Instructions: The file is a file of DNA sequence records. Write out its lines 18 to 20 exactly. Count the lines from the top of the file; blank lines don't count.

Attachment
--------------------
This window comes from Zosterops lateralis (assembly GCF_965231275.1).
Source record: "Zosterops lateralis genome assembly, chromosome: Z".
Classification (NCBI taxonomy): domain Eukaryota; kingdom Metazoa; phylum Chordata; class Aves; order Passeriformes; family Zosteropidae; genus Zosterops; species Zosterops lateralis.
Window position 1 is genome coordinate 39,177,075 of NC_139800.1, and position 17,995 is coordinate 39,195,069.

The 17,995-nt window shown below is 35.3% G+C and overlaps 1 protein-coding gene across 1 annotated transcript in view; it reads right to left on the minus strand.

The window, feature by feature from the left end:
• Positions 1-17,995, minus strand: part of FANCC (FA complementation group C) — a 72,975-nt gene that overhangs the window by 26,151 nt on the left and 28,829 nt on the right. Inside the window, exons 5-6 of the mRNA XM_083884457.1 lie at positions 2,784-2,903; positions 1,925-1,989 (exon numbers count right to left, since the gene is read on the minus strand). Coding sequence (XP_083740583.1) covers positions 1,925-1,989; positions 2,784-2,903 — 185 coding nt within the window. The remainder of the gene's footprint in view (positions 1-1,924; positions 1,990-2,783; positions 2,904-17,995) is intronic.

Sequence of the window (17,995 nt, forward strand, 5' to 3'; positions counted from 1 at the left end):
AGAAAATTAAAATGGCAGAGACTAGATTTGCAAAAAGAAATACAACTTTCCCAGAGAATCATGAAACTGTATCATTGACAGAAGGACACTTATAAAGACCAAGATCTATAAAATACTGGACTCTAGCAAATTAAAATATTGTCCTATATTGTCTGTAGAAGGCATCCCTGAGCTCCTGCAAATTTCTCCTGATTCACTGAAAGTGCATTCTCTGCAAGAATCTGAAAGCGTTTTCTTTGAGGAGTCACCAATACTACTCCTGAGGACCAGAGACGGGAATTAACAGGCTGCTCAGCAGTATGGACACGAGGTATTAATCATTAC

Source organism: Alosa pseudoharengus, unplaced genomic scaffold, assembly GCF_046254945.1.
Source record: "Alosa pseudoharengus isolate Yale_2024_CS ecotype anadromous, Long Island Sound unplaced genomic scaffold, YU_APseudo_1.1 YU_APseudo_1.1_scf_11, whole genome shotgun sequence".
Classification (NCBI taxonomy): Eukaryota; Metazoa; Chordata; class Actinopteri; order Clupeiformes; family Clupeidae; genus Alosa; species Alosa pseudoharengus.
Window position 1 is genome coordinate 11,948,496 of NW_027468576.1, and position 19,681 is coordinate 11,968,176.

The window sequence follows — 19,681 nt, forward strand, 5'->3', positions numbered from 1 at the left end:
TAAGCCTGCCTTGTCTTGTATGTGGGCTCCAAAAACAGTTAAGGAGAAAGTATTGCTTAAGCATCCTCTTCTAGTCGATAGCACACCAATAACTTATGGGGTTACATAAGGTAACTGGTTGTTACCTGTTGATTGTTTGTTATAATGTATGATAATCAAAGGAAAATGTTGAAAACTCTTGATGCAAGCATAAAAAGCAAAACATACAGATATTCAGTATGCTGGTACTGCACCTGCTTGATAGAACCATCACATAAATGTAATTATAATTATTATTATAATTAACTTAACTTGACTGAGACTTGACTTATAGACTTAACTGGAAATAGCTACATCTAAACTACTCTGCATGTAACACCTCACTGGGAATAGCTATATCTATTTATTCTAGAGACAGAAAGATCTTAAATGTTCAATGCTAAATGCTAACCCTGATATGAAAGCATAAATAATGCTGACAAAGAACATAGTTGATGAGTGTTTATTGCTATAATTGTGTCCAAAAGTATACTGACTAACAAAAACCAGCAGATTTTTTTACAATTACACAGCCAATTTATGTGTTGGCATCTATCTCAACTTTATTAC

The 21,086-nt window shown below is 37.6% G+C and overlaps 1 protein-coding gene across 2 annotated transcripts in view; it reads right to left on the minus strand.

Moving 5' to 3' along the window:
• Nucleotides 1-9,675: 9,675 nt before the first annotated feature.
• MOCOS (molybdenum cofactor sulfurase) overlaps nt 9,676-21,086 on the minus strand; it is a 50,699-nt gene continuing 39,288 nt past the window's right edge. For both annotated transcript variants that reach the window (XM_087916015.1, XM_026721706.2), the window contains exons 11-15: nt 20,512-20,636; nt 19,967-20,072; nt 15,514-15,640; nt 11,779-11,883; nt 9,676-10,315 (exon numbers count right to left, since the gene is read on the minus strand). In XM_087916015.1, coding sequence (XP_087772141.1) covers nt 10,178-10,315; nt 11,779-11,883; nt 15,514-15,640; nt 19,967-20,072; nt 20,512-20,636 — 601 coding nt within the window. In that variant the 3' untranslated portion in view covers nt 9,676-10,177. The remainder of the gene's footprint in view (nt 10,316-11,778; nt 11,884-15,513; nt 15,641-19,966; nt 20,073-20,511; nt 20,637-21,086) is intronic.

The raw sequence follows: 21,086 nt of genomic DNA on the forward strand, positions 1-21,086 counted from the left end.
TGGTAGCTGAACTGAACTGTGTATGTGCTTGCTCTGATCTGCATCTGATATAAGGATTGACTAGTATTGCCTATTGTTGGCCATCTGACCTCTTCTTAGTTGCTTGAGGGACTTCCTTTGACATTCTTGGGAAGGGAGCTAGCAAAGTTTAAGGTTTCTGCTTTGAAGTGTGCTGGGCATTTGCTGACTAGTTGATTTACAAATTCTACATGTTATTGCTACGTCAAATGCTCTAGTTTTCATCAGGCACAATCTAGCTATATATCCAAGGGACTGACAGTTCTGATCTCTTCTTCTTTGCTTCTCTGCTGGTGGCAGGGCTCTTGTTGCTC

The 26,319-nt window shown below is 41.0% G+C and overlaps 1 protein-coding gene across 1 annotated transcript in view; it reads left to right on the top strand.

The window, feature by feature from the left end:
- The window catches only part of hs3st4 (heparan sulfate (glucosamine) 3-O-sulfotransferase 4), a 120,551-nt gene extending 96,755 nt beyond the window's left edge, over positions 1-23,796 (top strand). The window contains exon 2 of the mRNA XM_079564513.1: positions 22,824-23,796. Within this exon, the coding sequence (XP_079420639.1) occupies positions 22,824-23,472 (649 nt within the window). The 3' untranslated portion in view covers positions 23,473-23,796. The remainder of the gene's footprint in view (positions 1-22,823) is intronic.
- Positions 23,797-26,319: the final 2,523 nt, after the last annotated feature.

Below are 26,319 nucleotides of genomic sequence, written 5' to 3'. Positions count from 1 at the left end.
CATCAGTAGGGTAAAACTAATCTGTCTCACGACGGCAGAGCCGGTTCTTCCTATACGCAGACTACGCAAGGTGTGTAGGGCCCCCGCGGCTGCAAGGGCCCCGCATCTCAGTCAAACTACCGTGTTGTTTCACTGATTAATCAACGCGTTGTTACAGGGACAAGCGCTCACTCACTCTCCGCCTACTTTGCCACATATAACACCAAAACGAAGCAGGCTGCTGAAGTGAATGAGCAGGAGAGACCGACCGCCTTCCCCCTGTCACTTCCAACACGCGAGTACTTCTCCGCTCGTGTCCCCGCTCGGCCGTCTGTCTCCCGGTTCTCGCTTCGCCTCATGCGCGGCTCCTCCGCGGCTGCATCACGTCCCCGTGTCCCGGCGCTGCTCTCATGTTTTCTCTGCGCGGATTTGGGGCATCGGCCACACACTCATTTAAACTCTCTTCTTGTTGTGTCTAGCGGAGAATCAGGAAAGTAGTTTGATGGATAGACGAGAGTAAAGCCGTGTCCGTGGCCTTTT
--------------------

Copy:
• Nucleotides 1-9,675: 9,675 nt before the first annotated feature.
• MOCOS (molybdenum cofactor sulfurase) overlaps nt 9,676-21,086 on the minus strand; it is a 50,699-nt gene continuing 39,288 nt past the window's right edge. For both annotated transcript variants that reach the window (XM_087916015.1, XM_026721706.2), the window contains exons 11-15: nt 20,512-20,636; nt 19,967-20,072; nt 15,514-15,640; nt 11,779-11,883; nt 9,676-10,315 (exon numbers count right to left, since the gene is read on the minus strand). In XM_087916015.1, coding sequence (XP_087772141.1) covers nt 10,178-10,315; nt 11,779-11,883; nt 15,514-15,640; nt 19,967-20,072; nt 20,512-20,636 — 601 coding nt within the window. In that variant the 3' untranslated portion in view covers nt 9,676-10,177. The remainder of the gene's footprint in view (nt 10,316-11,778; nt 11,884-15,513; nt 15,641-19,966; nt 20,073-20,511; nt 20,637-21,086) is intronic.

The raw sequence follows: 21,086 nt of genomic DNA on the forward strand, positions 1-21,086 counted from the left end.